In Spiritual Perspectives, Vol. II, Maharaj Charan Singh is asked, “Christ said that if we had faith we could move mountains – what did he mean by that?” And he very beautifully replies:
With your faith you can move the creator of the mountains, what to say of mountains.… By your faith in him, you can move him. You can become him. If you become him, you can move anything.
How often have we heard Baba Ji tell us that he has more faith in us than we have in ourselves? If it were not possible for us to do our meditation and thus complete our spiritual journey, he would not have initiated us. He is confident that we are capable of achieving spiritual realization and that we can do it here and now.
Many years ago someone asked Baba Ji, “What do you see when you look at us?” And Baba Ji, in the most profound way, answered that he saw one hundred percent potential.
Surely we should embrace his faith in us?
In the book, The Faith to Doubt – Glimpses of Buddhist Uncertainty, Stephen Batchelor quotes the twentieth-century poet, T. S. Eliot:
I said to my soul, be still, and wait without hope
For hope would be hope for the wrong thing;
Wait without love, for love would be love of the wrong thing;
There is yet faith
But the faith and the love and the hope are all in the waiting.
Wait without thought, for you are not yet ready for thought:
So the darkness shall be light, and the stillness the dancing.
Stephen Batchelor also talks about “the Zen tradition often having three factors that need to be cultivated along the path: great doubt, great faith, great courage.” He writes:
Doubt in this context does not refer to the kind of wavering indecision in which we get stuck, preventing any positive movement. It means to keep alive the perplexity at the heart of our life, to acknowledge that fundamentally we do not know what is going on …
Faith is not equivalent to mere belief. Faith is the condition of ultimate confidence that we have the capacity to follow the path of doubt (of not knowing, still trusting and letting go), to its end. And courage, courage is the strength needed to be true to ourselves under all conditions, to cast aside the obstacles that are constantly thrown in our way.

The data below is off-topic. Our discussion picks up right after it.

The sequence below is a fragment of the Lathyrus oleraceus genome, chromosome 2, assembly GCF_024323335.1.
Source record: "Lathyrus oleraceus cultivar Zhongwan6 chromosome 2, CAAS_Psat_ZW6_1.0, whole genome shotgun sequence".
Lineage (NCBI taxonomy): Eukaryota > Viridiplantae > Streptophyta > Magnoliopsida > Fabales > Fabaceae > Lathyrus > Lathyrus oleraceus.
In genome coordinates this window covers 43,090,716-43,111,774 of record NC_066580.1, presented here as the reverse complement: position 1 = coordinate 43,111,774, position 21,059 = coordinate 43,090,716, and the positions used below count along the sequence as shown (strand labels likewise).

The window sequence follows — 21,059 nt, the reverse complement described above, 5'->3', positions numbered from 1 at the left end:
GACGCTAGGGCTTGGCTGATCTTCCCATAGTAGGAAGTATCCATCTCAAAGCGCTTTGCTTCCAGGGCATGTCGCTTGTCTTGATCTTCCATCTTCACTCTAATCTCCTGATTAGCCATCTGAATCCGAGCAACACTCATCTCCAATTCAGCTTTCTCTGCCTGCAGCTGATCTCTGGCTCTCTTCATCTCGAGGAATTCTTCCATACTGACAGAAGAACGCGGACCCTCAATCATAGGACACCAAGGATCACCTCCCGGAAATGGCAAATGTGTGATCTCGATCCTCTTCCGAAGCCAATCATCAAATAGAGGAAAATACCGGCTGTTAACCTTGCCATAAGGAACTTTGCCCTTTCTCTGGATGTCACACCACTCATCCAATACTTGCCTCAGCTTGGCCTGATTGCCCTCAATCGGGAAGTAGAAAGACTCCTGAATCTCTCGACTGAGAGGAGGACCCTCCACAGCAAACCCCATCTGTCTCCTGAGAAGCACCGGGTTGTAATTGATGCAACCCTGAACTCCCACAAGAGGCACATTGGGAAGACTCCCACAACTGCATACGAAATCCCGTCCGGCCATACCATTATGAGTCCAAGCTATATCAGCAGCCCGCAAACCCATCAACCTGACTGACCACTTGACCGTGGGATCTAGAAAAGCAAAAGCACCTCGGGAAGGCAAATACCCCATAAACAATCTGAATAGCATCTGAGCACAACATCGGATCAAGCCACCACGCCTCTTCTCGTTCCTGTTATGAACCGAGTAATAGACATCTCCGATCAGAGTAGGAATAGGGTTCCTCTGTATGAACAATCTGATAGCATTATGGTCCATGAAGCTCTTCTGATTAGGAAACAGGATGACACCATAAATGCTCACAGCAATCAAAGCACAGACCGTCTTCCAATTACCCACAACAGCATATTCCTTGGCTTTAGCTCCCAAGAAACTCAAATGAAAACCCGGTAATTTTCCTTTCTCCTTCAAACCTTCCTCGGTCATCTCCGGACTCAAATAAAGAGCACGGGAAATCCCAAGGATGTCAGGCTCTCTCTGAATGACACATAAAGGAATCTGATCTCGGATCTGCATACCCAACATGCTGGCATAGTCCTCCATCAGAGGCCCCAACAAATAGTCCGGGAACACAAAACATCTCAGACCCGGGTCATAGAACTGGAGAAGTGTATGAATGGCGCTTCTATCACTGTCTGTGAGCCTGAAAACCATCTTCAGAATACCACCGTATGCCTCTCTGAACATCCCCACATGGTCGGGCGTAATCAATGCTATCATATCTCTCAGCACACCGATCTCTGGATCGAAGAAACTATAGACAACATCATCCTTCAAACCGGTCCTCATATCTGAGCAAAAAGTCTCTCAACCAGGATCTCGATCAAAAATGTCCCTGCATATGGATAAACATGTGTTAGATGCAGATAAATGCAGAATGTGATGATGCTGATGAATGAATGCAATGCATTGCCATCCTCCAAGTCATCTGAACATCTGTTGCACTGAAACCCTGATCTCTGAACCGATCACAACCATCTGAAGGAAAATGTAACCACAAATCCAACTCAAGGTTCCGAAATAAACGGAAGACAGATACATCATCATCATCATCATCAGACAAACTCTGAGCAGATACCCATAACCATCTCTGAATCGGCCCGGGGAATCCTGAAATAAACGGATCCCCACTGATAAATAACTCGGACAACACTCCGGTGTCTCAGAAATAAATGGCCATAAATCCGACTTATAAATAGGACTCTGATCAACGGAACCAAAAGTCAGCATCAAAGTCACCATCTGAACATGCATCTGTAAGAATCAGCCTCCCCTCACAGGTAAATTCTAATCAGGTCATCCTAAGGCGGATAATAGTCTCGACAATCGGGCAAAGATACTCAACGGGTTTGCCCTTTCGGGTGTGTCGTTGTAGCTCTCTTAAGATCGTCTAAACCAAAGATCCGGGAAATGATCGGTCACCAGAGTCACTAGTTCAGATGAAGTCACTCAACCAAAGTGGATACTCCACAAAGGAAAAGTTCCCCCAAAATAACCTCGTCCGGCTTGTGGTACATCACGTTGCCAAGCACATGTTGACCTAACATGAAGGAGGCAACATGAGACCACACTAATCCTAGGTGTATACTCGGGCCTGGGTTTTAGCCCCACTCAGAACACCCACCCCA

We need to be open to what the spiritual path brings us. It is sometimes not what we expect, hence the relevance of T. S. Eliot‘s observation that we have a tendency to love or hope for the “wrong thing”, and that we need to wait without even thought, “so the darkness shall be light”.
There may be doubt in our journey, which is all par for the course, but with courage and perseverance, and of course – most important – his grace, we can develop complete faith in him.
We start our journey with a degree of belief, and then – strengthening the bond with our Friend and developing love and trust along the way – in time we realize that the faith, like his grace, is always there. It’s like seeing the pieces of a puzzle all jumbled up. But as we move forward on our spiritual journey the pieces come together so that eventually we see the entire picture. It is the growing awareness of his love that makes this happen.
So, do I trust you, Baba Ji? Yes, I do!
The final word goes to Rumi:
In your light I learn how to love
In your beauty, how to make poems
You dance inside my chest, where no one can see you,
But sometimes I do, and that sight becomes this art.
The Love Poems of Rumi, ed. Deepak Chopra